When the Gurugram-based café had tied up with these food aggregators some five years ago, the commission was around 12 per cent.
“It went up to 20-odd per cent in 2019 and to 25 per cent a year later.
“That’s when we decided to pull the plug; it was not sustainable for our business,” says Chadha.
Madison & Pike, instead, turned to Mumbai-based start-up Thrive, which provides third-party delivery services to restaurants at a much lower commission – three to five per cent.
As does Gurugram-headquartered DotPe, another alternative listing platform to which restaurants unhappy with Swiggy and Zomato’s high commission are turning.
What’s also working in the favour of Thrive and DotPe is that they share their customer data and logistical cost of delivery with the restaurants.
And, they give the restaurants the flexibility of choosing how they want to deliver: on their own or through a third party.
Since it was launched in 2020, Thrive says it has amassed over 12,000 restaurant partners and now operates in more than 95 cities.
But it still lagged significantly behind Zomato’s claimed 208,000 restaurant partners in Q1FY23.
On LinkedIn, DotPe, meanwhile, says within a year of its launch in 2020, it was catering to 30,000-plus restaurants and food courts. (Digital ordering, payment and delivery of food is one of DotPe’s verticals.)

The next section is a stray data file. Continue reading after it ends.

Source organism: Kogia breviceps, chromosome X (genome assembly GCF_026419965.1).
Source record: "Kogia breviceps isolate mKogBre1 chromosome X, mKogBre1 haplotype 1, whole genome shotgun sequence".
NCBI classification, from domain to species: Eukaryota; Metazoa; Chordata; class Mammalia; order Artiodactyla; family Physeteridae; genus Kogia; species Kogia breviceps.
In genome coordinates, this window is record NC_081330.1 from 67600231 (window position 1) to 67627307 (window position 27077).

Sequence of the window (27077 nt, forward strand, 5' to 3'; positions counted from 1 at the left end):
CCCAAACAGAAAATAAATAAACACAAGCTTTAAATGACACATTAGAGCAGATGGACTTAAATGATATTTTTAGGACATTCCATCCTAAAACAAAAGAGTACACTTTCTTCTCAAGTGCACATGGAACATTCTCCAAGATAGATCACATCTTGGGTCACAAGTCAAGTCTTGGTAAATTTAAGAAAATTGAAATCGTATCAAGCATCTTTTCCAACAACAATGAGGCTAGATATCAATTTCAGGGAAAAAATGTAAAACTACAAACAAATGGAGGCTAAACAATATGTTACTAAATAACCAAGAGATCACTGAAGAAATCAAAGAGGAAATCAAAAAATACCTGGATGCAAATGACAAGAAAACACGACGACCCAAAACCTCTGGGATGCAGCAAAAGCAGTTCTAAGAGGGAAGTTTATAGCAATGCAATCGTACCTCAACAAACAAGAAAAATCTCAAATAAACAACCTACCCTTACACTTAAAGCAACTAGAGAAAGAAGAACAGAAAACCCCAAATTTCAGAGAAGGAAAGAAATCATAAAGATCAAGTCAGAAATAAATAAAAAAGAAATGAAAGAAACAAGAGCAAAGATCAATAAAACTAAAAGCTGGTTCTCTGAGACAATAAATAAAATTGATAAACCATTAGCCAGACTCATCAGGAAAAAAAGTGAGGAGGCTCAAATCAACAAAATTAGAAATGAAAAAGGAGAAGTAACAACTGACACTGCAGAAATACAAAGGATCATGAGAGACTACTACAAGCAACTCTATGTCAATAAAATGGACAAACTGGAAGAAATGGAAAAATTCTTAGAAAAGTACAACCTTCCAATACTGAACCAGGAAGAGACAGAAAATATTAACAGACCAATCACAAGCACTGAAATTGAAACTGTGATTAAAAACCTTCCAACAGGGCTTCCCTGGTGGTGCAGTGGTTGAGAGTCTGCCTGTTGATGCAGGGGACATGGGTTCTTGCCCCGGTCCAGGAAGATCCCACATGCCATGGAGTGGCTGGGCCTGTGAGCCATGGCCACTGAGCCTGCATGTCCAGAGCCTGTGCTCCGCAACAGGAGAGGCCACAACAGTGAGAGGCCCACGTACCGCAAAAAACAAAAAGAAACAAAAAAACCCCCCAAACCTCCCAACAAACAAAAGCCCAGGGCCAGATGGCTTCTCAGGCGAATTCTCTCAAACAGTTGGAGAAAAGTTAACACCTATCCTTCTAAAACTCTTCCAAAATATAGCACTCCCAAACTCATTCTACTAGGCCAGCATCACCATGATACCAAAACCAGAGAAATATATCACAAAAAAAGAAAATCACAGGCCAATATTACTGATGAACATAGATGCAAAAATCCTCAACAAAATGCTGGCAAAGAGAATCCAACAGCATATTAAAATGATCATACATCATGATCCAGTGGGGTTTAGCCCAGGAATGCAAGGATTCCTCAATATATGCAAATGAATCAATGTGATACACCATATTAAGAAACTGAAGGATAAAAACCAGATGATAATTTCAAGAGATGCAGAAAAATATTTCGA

“Swiggy and Zomato also charge a higher fee if a restaurant is running an ad or a banner for its promotion.
“So at times, it goes as high as 35-40 per cent,” says Dhruv Dewan, co-founder of Hashtag Loyalty, which operates Thrive.
The fledgling aggregator is backed by Jubilant FoodWorks, which operates the India franchise of Domino’s Pizza.
Known for building its own expansive delivery system, Jubilant had in a letter to the Competition Commission of India (CCI) in July said it plans to move some of its business away from platforms such as Swiggy and Zomato if they increase commission.
In July, the company also launched a reward programme, Domino’s Cheesy Rewards, to drive more traffic to its own website.
Under this, customers would get a free pizza after every six eligible orders.
And to claim that one free pizza, they would have to go through Domino’s-run channels instead of ordering from, say, Swiggy or Zomato or even from Domino’s outlets.
The “twin benefits of the programme are: drive frequency and attract new customers,” Jubilant FoodWorks Executive vice president and chief financial officer Ashish Goenka said in its Q1 FY23 earnings call.
Zomato and Swiggy did not respond to a request from Business Standard for a statement on competition from new platforms such as Thrive and DotPe or the CCI probe.
Meanwhile, because of the high commission, restaurants are ending up charging higher rates for deliveries than for dine-in menus.
A recent report by Jefferies, which compared pricing of 240 orders across 80 restaurants in eight cities, revealed that 80 per cent of these restaurants charged higher on aggregator platforms than dine-in.